School Design for Success

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History of Bellevue International School

Bellevue International School was the sole creation of six visionary teachers, and has consistently ranked in the top tier of schools nationwide...Read more

History of Kirkland International Community School (ICS)

Kirkland International Community School had no computers the first year, and our students were housed in portables with little shelter from the rain...Yet, by the second year we achieved the highest writing scores on statewide exams...Read more

Humanities Curriculum at Bellevue International School and Kirkland ICS

Quarterly grading periods, winter breaks and summer recesses were mere interruptions in one continuous curriculum...Read more

How Social Promotion Gives a "Pass" to Schools that Fail

Ask any teacher whether social promotion "works", and you will receive a clear answer: It doesn't...Read more

First Test Scores from Bellevue International School and Kirkland International School

These scores were achieved by schools that were untried, built on promises, and which had yet to acquire a reputation for rigor and success...Read more

Creating A Powerful Teaching Culture

If the teaching culture is not transformed, then "school renewal" will be an empty promise...Read more

Making it Better vs. Making it New

"Better" and "different" may sometimes be confused as charter schools describe their mission...Read more

How Marysville Arts & Technology H.S. Began

"We don't have tennis courts. We don't have a gym. We don't have a lot of things," Principal Bruce Saari said. "We do have a small school culture."Read more

CREATING A SUCCESSFUL CHARTER SCHOOL

Should charter schools be different from the public schools that they intend to replace?

Not different in terms of coursework, but very different in terms of increased professional teamwork, coordination, instructional effectiveness, and student achievement. Those who would create a charter school need to keep this principle in mind.

A mythology has grown up around charter schools: that sometimes these new programs may ignore the programmatic rigor, systematic skill development or learning sequences that create high levels of student achievement. In the uphill climb to gain acceptance and boost enrollment, some charter school developers may themselves contribute to this perception.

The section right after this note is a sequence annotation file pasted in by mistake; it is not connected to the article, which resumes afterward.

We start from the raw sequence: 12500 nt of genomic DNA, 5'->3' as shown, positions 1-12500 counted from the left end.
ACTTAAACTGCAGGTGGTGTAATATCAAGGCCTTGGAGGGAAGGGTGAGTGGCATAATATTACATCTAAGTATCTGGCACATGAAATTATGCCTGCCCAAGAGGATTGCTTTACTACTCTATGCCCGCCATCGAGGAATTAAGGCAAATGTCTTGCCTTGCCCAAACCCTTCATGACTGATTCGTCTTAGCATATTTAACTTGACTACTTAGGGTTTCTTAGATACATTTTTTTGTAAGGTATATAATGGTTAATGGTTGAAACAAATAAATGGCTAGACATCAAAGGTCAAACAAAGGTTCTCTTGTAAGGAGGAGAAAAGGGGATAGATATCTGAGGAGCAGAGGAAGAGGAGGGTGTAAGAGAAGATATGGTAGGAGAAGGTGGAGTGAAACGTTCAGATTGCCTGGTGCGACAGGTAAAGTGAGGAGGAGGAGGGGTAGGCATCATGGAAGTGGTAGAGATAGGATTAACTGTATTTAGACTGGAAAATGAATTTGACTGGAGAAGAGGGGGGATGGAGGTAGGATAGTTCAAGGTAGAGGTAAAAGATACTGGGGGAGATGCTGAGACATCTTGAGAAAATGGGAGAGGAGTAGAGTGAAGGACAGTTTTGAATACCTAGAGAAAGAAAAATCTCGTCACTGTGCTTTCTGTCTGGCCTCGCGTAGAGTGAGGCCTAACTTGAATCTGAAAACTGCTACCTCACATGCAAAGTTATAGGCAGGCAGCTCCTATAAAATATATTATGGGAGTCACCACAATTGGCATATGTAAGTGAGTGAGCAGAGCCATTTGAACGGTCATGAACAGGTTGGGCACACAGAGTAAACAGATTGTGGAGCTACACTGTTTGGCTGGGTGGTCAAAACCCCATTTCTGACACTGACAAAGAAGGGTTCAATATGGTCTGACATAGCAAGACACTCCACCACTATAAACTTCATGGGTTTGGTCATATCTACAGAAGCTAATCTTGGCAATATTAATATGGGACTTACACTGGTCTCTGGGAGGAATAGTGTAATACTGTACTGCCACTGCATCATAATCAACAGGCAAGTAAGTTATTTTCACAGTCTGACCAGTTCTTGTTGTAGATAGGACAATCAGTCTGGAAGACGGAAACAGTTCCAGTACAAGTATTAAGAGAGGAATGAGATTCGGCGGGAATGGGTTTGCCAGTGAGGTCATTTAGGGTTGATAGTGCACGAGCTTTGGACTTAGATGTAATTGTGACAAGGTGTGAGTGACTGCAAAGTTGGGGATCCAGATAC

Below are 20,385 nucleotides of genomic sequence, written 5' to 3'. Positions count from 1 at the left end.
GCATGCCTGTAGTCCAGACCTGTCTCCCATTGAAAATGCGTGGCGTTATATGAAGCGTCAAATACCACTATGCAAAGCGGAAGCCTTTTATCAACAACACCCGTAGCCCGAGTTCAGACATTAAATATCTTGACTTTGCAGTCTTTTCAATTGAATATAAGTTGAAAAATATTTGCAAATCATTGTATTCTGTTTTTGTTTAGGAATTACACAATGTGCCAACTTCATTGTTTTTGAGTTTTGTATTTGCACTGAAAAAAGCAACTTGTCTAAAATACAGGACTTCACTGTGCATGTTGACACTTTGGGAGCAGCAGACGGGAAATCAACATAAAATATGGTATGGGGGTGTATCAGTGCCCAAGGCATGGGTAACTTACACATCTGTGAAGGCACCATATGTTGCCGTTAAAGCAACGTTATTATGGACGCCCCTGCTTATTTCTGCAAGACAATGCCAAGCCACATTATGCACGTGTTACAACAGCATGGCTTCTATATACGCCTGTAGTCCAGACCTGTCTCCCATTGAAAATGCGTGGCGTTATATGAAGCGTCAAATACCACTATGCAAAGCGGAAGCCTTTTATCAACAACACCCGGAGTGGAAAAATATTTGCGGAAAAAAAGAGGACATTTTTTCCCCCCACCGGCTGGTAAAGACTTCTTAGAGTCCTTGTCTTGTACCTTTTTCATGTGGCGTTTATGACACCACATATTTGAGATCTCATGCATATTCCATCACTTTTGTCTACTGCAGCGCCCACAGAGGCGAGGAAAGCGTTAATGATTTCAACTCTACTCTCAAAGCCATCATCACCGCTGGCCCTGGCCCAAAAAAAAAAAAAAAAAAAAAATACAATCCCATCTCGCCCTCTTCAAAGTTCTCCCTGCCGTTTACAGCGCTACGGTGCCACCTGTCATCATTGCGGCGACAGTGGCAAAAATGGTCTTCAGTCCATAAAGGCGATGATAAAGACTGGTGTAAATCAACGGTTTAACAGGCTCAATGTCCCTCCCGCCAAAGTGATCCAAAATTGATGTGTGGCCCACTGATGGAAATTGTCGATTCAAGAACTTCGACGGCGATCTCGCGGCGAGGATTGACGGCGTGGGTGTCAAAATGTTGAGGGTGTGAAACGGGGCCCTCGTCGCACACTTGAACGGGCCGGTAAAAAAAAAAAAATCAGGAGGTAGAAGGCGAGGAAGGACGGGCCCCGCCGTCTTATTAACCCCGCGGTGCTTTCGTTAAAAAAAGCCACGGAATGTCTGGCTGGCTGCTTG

When those who would create a charter school succumb to this myth, they forget that the alpha and the omega of school reform is not to make the outcomes of schooling different, but to make them better.

"Better" and "different" may sometimes be confused as new charter schools describe their mission.

A common trap would be to describe a charter school program where systematic skill development takes a back seat to exploration, experience, or the self-indulgent pursuit of interests.

It is part of traditional schooling's failure that these have come to be seen as opposed to each other: the dreadful either/or of bookwork, straight rows, and disengaged students versus its antidote, a neo-romantic, spontaneous acquisition of knowledge.

Both of course are extremes: Traditional public schools have too often confused "rigor" with rigor-mortis; and in order to justify their existence, some charter schools may go to extremes to reject that mis-defined (and all too commonly observed) "rigor." In their enthusiasm to break with the failed schooling structures of the past, new charter school program developers may temporarily forget that the activities that lead to student achievement should be carefully sequenced, prioritized and balanced-- not placed in an oppositional "either/or."

Those who would start charter schools are visionaries as well as entrepreneurs--otherwise they would be satisfied with schools as they are.

But sometimes the idealism of charter school vision statements can make light of the serious challenges that all public schools face:

Too many students who come to high school underprepared, semi-resistant or undertrained.

Limited budgets.

Crowded curriculums dominated by state graduation and university admission requirements.

Teachers who have only so much energy to give to the profession in terms of pro-bono, paradigm shattering planning.